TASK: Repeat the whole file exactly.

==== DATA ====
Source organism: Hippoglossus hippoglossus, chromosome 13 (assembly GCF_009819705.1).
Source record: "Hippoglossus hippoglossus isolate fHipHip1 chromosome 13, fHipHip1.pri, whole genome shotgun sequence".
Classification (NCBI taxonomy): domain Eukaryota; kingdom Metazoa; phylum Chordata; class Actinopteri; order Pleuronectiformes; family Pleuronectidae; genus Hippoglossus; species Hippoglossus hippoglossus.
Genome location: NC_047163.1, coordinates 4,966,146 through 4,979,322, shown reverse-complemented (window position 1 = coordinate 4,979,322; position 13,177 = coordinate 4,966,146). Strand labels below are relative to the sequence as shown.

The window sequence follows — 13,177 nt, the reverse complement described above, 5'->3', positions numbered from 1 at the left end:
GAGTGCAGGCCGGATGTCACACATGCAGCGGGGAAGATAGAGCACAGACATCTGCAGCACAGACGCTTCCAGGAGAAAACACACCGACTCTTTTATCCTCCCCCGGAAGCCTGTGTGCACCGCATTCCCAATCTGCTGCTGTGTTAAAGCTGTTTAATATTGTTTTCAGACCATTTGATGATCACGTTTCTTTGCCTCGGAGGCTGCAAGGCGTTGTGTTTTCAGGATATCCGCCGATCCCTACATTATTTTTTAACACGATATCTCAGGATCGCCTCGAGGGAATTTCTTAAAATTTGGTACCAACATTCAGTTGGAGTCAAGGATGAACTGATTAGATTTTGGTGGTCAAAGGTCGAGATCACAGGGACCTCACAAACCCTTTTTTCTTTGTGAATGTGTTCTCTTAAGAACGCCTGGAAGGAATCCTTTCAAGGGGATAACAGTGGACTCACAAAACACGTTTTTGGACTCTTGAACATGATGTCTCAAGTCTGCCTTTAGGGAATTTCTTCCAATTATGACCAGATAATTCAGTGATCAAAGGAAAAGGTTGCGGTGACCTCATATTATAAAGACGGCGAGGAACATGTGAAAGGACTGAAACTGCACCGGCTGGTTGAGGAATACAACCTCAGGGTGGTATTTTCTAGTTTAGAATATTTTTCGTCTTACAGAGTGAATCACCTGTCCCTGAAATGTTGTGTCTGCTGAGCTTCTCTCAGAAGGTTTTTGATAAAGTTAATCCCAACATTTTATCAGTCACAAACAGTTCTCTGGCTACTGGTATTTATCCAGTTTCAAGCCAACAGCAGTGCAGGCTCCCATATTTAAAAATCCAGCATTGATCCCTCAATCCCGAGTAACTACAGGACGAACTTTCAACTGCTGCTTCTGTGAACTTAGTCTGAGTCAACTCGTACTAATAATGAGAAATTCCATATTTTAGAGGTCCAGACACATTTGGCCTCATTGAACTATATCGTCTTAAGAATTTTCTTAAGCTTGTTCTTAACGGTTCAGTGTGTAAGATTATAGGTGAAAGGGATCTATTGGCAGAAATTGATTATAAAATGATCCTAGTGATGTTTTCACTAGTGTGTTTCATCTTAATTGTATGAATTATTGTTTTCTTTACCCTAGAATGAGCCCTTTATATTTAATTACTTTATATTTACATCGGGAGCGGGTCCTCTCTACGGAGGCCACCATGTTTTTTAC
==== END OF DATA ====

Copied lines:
Source organism: Hippoglossus hippoglossus, chromosome 13 (assembly GCF_009819705.1).
Source record: "Hippoglossus hippoglossus isolate fHipHip1 chromosome 13, fHipHip1.pri, whole genome shotgun sequence".
Classification (NCBI taxonomy): domain Eukaryota; kingdom Metazoa; phylum Chordata; class Actinopteri; order Pleuronectiformes; family Pleuronectidae; genus Hippoglossus; species Hippoglossus hippoglossus.
Genome location: NC_047163.1, coordinates 4,966,146 through 4,979,322, shown reverse-complemented (window position 1 = coordinate 4,979,322; position 13,177 = coordinate 4,966,146). Strand labels below are relative to the sequence as shown.

The window sequence follows — 13,177 nt, the reverse complement described above, 5'->3', positions numbered from 1 at the left end:
GAGTGCAGGCCGGATGTCACACATGCAGCGGGGAAGATAGAGCACAGACATCTGCAGCACAGACGCTTCCAGGAGAAAACACACCGACTCTTTTATCCTCCCCCGGAAGCCTGTGTGCACCGCATTCCCAATCTGCTGCTGTGTTAAAGCTGTTTAATATTGTTTTCAGACCATTTGATGATCACGTTTCTTTGCCTCGGAGGCTGCAAGGCGTTGTGTTTTCAGGATATCCGCCGATCCCTACATTATTTTTTAACACGATATCTCAGGATCGCCTCGAGGGAATTTCTTAAAATTTGGTACCAACATTCAGTTGGAGTCAAGGATGAACTGATTAGATTTTGGTGGTCAAAGGTCGAGATCACAGGGACCTCACAAACCCTTTTTTCTTTGTGAATGTGTTCTCTTAAGAACGCCTGGAAGGAATCCTTTCAAGGGGATAACAGTGGACTCACAAAACACGTTTTTGGACTCTTGAACATGATGTCTCAAGTCTGCCTTTAGGGAATTTCTTCCAATTATGACCAGATAATTCAGTGATCAAAGGAAAAGGTTGCGGTGACCTCATATTATAAAGACGGCGAGGAACATGTGAAAGGACTGAAACTGCACCGGCTGGTTGAGGAATACAACCTCAGGGTGGTATTTTCTAGTTTAGAATATTTTTCGTCTTACAGAGTGAATCACCTGTCCCTGAAATGTTGTGTCTGCTGAGCTTCTCTCAGAAGGTTTTTGATAAAGTTAATCCCAACATTTTATCAGTCACAAACAGTTCTCTGGCTACTGGTATTTATCCAGTTTCAAGCCAACAGCAGTGCAGGCTCCCATATTTAAAAATCCAGCATTGATCCCTCAATCCCGAGTAACTACAGGACGAACTTTCAACTGCTGCTTCTGTGAACTTAGTCTGAGTCAACTCGTACTAATAATGAGAAATTCCATATTTTAGAGGTCCAGACACATTTGGCCTCATTGAACTATATCGTCTTAAGAATTTTCTTAAGCTTGTTCTTAACGGTTCAGTGTGTAAGATTATAGGTGAAAGGGATCTATTGGCAGAAATTGATTATAAAATGATCCTAGTGATGTTTTCACTAGTGTGTTTCATCTTAATTGTATGAATTATTGTTTTCTTTACCCTAGAATGAGCCCTTTATATTTAATTACTTTATATTTACATCGGGAGCGGGTCCTCTCTACGGAGGCCACCATGTTTTTTAC